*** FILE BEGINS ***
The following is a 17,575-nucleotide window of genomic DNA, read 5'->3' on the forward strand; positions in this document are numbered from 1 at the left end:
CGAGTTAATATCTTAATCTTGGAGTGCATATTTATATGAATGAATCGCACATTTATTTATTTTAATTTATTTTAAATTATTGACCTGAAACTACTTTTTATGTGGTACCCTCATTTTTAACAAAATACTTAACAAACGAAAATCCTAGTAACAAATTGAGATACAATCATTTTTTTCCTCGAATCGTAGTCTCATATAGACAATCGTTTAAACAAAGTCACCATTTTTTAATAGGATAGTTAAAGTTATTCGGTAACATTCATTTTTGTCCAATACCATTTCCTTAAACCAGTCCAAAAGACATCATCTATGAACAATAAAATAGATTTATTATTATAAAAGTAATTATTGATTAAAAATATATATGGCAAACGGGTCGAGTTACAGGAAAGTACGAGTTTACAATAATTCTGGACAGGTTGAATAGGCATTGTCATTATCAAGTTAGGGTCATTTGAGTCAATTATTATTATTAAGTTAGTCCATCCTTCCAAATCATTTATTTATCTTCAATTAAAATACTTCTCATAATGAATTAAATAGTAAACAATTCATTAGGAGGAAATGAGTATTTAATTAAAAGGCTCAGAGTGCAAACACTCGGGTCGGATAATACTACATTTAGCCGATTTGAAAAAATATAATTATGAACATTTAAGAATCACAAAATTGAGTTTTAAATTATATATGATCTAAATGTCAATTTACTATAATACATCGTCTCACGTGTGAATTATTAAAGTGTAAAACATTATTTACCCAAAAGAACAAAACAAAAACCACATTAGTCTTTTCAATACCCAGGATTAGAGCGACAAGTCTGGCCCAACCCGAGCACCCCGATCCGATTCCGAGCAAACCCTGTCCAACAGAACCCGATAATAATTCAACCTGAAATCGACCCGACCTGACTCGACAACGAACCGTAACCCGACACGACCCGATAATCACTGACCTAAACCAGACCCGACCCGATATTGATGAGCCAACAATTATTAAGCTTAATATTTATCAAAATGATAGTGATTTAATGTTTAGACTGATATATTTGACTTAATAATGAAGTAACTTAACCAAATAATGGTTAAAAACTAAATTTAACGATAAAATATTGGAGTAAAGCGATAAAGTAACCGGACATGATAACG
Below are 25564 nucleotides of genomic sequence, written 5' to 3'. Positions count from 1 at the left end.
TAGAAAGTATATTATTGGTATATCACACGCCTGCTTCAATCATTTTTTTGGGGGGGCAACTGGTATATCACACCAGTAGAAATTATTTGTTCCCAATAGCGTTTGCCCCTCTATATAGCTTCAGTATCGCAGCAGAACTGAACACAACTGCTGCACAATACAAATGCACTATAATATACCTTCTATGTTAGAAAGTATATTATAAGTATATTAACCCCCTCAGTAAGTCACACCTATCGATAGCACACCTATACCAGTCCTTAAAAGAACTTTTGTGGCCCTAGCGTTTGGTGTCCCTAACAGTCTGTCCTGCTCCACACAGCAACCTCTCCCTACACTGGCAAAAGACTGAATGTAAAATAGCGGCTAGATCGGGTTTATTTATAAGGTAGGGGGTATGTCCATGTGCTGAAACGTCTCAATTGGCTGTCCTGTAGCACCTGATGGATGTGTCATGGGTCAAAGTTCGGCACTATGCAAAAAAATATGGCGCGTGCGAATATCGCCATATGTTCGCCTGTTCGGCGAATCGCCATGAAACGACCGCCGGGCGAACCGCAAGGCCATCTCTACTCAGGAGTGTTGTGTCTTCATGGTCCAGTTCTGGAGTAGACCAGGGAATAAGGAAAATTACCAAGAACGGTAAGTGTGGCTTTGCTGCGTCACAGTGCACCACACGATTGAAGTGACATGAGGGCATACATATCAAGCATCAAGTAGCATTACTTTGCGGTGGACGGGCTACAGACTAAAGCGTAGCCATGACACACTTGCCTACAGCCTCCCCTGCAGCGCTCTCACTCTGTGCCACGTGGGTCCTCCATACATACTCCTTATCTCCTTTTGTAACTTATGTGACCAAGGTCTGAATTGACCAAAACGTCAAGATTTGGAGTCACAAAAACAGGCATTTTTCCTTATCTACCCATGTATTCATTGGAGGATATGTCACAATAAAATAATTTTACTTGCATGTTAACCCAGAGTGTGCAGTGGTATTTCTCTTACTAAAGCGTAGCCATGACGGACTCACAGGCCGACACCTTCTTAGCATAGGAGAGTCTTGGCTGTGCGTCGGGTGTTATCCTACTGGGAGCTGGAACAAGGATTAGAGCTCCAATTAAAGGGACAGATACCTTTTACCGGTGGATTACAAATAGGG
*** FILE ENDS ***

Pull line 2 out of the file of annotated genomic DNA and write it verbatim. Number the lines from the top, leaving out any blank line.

CGAGTTAATATCTTAATCTTGGAGTGCATATTTATATGAATGAATCGCACATTTATTTATTTTAATTTATTTTAAATTATTGACCTGAAACTACTTTTTATGTGGTACCCTCATTTTTAACAAAATACTTAACAAACGAAAATCCTAGTAACAAATTGAGATACAATCATTTTTTTCCTCGAATCGTAGTCTCATATAGACAATCGTTTAAACAAAGTCACCATTTTTTAATAGGATAGTTAAAGTTATTCGGTAACATTCATTTTTGTCCAATACCATTTCCTTAAACCAGTCCAAAAGACATCATCTATGAACAATAAAATAGATTTATTATTATAAAAGTAATTATTGATTAAAAATATATATGGCAAACGGGTCGAGTTACAGGAAAGTACGAGTTTACAATAATTCTGGACAGGTTGAATAGGCATTGTCATTATCAAGTTAGGGTCATTTGAGTCAATTATTATTATTAAGTTAGTCCATCCTTCCAAATCATTTATTTATCTTCAATTAAAATACTTCTCATAATGAATTAAATAGTAAACAATTCATTAGGAGGAAATGAGTATTTAATTAAAAGGCTCAGAGTGCAAACACTCGGGTCGGATAATACTACATTTAGCCGATTTGAAAAAATATAATTATGAACATTTAAGAATCACAAAATTGAGTTTTAAATTATATATGATCTAAATGTCAATTTACTATAATACATCGTCTCACGTGTGAATTATTAAAGTGTAAAACATTATTTACCCAAAAGAACAAAACAAAAACCACATTAGTCTTTTCAATACCCAGGATTAGAGCGACAAGTCTGGCCCAACCCGAGCACCCCGATCCGATTCCGAGCAAACCCTGTCCAACAGAACCCGATAATAATTCAACCTGAAATCGACCCGACCTGACTCGACAACGAACCGTAACCCGACACGACCCGATAATCACTGACCTAAACCAGACCCGACCCGATATTGATGAGCCAACAATTATTAAGCTTAATATTTATCAAAATGATAGTGATTTAATGTTTAGACTGATATATTTGACTTAATAATGAAGTAACTTAACCAAATAATGGTTAAAAACTAAATTTAACGATAAAATATTGGAGTAAAGCGATAAAGTAACCGGACATGATAACG